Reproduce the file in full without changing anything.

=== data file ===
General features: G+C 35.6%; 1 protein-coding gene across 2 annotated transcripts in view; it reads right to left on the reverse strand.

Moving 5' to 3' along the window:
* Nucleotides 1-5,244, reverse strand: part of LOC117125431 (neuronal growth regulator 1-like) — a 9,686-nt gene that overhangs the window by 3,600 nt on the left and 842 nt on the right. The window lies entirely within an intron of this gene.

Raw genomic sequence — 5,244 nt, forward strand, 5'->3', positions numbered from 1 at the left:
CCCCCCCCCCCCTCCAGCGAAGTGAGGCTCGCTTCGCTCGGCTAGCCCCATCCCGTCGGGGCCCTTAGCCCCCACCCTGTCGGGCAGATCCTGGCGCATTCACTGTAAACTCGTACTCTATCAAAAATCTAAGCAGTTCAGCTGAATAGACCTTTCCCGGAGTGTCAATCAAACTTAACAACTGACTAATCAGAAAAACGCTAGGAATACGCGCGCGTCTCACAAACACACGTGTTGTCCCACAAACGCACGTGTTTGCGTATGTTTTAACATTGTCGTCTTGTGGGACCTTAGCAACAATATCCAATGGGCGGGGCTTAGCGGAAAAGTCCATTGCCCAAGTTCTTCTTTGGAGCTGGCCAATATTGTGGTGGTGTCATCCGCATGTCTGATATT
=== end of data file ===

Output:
General features: G+C 35.6%; 1 protein-coding gene across 2 annotated transcripts in view; it reads right to left on the reverse strand.

Moving 5' to 3' along the window:
* Nucleotides 1-5,244, reverse strand: part of LOC117125431 (neuronal growth regulator 1-like) — a 9,686-nt gene that overhangs the window by 3,600 nt on the left and 842 nt on the right. The window lies entirely within an intron of this gene.

Raw genomic sequence — 5,244 nt, forward strand, 5'->3', positions numbered from 1 at the left:
CCCCCCCCCCCCTCCAGCGAAGTGAGGCTCGCTTCGCTCGGCTAGCCCCATCCCGTCGGGGCCCTTAGCCCCCACCCTGTCGGGCAGATCCTGGCGCATTCACTGTAAACTCGTACTCTATCAAAAATCTAAGCAGTTCAGCTGAATAGACCTTTCCCGGAGTGTCAATCAAACTTAACAACTGACTAATCAGAAAAACGCTAGGAATACGCGCGCGTCTCACAAACACACGTGTTGTCCCACAAACGCACGTGTTTGCGTATGTTTTAACATTGTCGTCTTGTGGGACCTTAGCAACAATATCCAATGGGCGGGGCTTAGCGGAAAAGTCCATTGCCCAAGTTCTTCTTTGGAGCTGGCCAATATTGTGGTGGTGTCATCCGCATGTCTGATATT